The start of German Spring Offensives in 1918. Shortage of manpower in Allied lines, German reinforcements from the East. German offensives Operation Michael at the Somme and the Battle of the Lys in Flanders.
The end of German advance in the West. Delayed deployment of US troops, German offensive in Champagne hastens their arrival. First AEF engagements. The final German assault halted, again at the Second Battle of the Marne. Brief footage of African American regiments. Interviewees include Melvin Krulewitch and Charles Carrington.
Allied offensives in summer 1918. French counter-offensive at the Marne, the Battle of Amiens, the Second Battle of the Somme, advance to the Hindenburg Line. In Britain, public protests yield to sceptical optimism. In Germany, troops lose morale and leaders realise that victory is impossible. Interviewees include Douglas Wimberley.
War in the Middle East. British capture Basra and mount an unsuccessful campaign toward Baghdad. Ottomans fail to capture Suez but check the British advance Palestine campaign begins. Britain encourages Arab Revolt against the weakened Ottomans, then captures Baghdad, Jerusalem and in 1918, Damascus. The dissolution of the Ottoman Empire, the seeds of future conflicts. Interviewees include George Langley.
War on the frontiers of Austria-Hungary, in the Balkans and in Italy. Allied troops in Greece establish the Macedonian Front but do not advance, the Central Powers occupy Romania. Allied intervention brings Greece to their side. Austrian and German troops breach the Italian front at the Battle of Caporetto and stop just short of Venice but next Austrian assault at the Piave fails. Allies breach the Macedonian Front, Bulgaria capitulates. Czechoslovakia and South Slavs declare independence, Italy launches counter-offensive Battle of Vittorio Veneto, Austria-Hungary capitulates and dissolves.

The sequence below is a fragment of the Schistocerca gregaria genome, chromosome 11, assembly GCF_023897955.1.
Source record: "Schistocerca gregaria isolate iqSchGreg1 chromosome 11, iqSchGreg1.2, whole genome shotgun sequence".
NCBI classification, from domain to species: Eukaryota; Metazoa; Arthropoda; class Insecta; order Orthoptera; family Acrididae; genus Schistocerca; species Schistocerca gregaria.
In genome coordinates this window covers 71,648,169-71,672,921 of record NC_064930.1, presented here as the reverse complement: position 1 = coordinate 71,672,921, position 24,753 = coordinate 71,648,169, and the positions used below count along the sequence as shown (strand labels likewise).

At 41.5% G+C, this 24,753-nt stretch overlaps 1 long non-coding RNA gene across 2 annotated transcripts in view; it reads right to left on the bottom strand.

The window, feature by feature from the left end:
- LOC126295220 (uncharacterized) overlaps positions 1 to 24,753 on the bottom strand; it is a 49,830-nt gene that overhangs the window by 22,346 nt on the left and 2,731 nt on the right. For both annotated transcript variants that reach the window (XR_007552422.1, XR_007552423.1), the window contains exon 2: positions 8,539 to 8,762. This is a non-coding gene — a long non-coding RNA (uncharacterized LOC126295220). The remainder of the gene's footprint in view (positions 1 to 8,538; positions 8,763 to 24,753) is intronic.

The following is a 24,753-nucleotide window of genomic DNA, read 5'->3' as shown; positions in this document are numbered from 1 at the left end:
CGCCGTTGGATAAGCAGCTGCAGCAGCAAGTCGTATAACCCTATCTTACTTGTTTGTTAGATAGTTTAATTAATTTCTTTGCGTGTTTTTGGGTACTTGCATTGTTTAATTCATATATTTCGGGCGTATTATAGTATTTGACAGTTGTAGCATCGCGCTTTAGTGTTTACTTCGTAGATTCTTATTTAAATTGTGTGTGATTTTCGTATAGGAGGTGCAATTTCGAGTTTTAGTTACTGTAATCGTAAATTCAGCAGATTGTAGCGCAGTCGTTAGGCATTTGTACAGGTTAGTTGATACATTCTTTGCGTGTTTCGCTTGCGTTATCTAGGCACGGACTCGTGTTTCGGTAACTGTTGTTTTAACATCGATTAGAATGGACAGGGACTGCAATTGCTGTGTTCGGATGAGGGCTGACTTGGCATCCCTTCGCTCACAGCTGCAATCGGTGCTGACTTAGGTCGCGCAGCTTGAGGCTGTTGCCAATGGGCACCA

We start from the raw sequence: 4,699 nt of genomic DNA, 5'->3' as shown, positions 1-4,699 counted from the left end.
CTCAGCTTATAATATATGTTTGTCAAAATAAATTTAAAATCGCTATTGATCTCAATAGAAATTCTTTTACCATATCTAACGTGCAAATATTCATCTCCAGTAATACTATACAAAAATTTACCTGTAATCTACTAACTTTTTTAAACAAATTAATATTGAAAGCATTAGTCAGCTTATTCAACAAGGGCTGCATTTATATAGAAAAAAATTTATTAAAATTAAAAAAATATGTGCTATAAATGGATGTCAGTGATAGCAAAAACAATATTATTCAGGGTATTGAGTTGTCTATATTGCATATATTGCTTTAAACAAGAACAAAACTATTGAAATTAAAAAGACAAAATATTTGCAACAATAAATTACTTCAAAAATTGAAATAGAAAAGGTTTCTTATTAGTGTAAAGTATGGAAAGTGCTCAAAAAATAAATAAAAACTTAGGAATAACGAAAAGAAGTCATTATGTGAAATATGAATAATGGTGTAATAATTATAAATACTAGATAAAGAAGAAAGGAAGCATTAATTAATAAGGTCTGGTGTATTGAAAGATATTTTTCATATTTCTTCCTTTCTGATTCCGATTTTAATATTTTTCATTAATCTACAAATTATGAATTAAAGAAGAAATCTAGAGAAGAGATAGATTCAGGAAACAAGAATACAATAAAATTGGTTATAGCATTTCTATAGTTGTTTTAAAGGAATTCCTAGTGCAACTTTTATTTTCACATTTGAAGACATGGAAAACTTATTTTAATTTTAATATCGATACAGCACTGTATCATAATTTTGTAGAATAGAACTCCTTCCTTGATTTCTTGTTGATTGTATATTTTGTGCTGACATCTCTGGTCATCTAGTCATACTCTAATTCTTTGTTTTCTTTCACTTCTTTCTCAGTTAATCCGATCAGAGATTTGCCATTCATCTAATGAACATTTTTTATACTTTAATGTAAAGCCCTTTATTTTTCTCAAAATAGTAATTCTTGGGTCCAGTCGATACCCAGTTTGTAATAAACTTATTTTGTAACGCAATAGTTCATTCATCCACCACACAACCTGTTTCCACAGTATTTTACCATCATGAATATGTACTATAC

War’s end. Allied Hundred Days’ Offensive in the West continues, US President Wilson offers Fourteen Points as peace terms. Germany’s allies capitulate after defeats on other fronts. Revolution in Germany, Kaiser Wilhelm abdicates, Germany accepts peace terms. Human costs of war, reception and celebration of the armistice. Interviewees include Henry Williamson and Keith Officer.